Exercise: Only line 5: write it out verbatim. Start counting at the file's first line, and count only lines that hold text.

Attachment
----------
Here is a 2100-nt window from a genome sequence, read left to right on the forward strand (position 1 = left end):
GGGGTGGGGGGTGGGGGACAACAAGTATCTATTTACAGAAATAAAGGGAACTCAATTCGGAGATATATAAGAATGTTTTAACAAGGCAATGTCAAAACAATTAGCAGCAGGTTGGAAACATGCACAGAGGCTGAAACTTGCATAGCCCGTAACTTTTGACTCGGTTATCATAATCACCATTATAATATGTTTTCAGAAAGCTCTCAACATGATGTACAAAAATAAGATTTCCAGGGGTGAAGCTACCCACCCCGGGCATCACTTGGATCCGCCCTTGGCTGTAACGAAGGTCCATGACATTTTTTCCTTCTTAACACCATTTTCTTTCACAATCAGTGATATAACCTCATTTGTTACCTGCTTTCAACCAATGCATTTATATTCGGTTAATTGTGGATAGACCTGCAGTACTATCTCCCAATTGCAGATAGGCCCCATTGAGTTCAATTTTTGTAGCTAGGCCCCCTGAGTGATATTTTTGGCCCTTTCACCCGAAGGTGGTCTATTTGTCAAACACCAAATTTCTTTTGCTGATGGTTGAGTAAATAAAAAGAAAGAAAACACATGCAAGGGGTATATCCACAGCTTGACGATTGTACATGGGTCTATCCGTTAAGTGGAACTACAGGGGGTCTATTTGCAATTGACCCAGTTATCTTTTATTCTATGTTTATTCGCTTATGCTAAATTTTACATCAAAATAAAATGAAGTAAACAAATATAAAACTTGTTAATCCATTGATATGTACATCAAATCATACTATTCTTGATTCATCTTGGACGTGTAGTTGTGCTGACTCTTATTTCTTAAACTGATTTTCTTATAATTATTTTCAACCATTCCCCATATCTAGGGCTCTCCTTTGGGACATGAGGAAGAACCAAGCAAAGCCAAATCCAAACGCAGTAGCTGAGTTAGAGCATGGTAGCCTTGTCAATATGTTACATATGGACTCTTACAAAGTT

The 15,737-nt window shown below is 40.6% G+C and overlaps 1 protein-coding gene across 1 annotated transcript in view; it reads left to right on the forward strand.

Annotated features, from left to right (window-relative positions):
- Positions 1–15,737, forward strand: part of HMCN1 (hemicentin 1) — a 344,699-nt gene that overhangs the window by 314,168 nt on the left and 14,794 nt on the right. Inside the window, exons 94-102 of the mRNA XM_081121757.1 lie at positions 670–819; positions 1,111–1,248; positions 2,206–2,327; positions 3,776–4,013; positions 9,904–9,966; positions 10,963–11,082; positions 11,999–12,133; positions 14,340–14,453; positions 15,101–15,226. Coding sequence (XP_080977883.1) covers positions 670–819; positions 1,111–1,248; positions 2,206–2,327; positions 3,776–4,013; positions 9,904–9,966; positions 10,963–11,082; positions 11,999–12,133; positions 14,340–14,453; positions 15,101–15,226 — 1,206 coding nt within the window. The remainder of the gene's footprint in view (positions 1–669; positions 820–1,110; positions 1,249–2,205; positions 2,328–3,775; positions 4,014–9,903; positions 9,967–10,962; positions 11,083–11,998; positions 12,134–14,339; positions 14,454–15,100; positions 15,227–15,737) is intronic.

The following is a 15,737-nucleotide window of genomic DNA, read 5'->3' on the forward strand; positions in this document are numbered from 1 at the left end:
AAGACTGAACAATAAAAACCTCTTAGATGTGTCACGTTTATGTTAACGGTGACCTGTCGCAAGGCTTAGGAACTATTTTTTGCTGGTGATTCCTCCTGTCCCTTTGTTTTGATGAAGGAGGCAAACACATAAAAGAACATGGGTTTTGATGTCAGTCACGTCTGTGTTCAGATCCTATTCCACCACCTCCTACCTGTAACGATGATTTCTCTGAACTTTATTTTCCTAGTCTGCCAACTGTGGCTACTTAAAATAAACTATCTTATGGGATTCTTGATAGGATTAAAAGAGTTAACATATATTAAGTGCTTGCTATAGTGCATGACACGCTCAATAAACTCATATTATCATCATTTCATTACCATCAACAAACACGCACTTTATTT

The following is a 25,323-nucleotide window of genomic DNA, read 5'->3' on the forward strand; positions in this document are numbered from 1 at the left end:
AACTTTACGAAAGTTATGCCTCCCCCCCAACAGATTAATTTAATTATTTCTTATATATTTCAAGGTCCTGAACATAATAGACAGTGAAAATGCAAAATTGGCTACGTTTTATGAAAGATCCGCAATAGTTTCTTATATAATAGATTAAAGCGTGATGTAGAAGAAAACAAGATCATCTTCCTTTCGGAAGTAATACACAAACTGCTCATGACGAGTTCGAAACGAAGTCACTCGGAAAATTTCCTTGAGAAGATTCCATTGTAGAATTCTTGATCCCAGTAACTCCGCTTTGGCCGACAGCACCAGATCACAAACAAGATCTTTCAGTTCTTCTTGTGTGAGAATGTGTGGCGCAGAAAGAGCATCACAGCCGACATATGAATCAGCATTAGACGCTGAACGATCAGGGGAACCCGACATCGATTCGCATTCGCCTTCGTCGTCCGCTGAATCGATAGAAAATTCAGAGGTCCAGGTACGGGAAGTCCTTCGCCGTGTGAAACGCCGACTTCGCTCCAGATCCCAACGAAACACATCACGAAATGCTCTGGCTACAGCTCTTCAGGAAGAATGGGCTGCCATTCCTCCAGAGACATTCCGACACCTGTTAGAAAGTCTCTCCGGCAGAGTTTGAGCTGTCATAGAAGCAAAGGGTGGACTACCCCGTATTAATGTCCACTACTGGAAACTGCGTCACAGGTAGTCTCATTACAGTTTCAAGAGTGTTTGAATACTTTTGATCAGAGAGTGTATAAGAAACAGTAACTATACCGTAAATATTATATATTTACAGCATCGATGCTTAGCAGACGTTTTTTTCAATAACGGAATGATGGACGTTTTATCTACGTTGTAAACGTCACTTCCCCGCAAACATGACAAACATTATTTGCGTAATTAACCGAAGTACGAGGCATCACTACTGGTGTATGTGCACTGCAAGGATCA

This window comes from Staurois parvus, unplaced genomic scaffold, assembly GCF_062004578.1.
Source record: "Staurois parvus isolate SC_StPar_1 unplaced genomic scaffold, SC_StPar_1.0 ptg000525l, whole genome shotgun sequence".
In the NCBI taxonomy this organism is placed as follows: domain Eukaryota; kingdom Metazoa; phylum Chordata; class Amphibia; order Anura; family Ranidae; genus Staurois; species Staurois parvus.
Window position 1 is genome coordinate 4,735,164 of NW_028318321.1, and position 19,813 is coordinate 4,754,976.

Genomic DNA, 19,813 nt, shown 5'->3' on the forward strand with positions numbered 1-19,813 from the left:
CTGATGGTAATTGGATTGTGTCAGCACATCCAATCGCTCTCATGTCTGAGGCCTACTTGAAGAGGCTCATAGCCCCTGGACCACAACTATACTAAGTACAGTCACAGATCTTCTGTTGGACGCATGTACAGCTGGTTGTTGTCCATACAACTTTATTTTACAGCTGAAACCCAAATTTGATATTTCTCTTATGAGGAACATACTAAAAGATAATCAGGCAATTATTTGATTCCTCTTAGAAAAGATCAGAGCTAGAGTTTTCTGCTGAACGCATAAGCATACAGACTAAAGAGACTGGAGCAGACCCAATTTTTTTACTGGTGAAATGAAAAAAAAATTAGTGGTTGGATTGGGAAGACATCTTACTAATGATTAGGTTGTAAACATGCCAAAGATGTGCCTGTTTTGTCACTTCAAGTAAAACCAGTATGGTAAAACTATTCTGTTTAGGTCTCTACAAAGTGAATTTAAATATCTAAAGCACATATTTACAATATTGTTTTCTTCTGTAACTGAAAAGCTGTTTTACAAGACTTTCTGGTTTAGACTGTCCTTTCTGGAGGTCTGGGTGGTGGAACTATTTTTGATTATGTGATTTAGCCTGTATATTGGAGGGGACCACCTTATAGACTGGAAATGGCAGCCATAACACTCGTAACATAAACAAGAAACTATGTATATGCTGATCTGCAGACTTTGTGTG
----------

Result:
- Positions 1–15,737, forward strand: part of HMCN1 (hemicentin 1) — a 344,699-nt gene that overhangs the window by 314,168 nt on the left and 14,794 nt on the right. Inside the window, exons 94-102 of the mRNA XM_081121757.1 lie at positions 670–819; positions 1,111–1,248; positions 2,206–2,327; positions 3,776–4,013; positions 9,904–9,966; positions 10,963–11,082; positions 11,999–12,133; positions 14,340–14,453; positions 15,101–15,226. Coding sequence (XP_080977883.1) covers positions 670–819; positions 1,111–1,248; positions 2,206–2,327; positions 3,776–4,013; positions 9,904–9,966; positions 10,963–11,082; positions 11,999–12,133; positions 14,340–14,453; positions 15,101–15,226 — 1,206 coding nt within the window. The remainder of the gene's footprint in view (positions 1–669; positions 820–1,110; positions 1,249–2,205; positions 2,328–3,775; positions 4,014–9,903; positions 9,967–10,962; positions 11,083–11,998; positions 12,134–14,339; positions 14,454–15,100; positions 15,227–15,737) is intronic.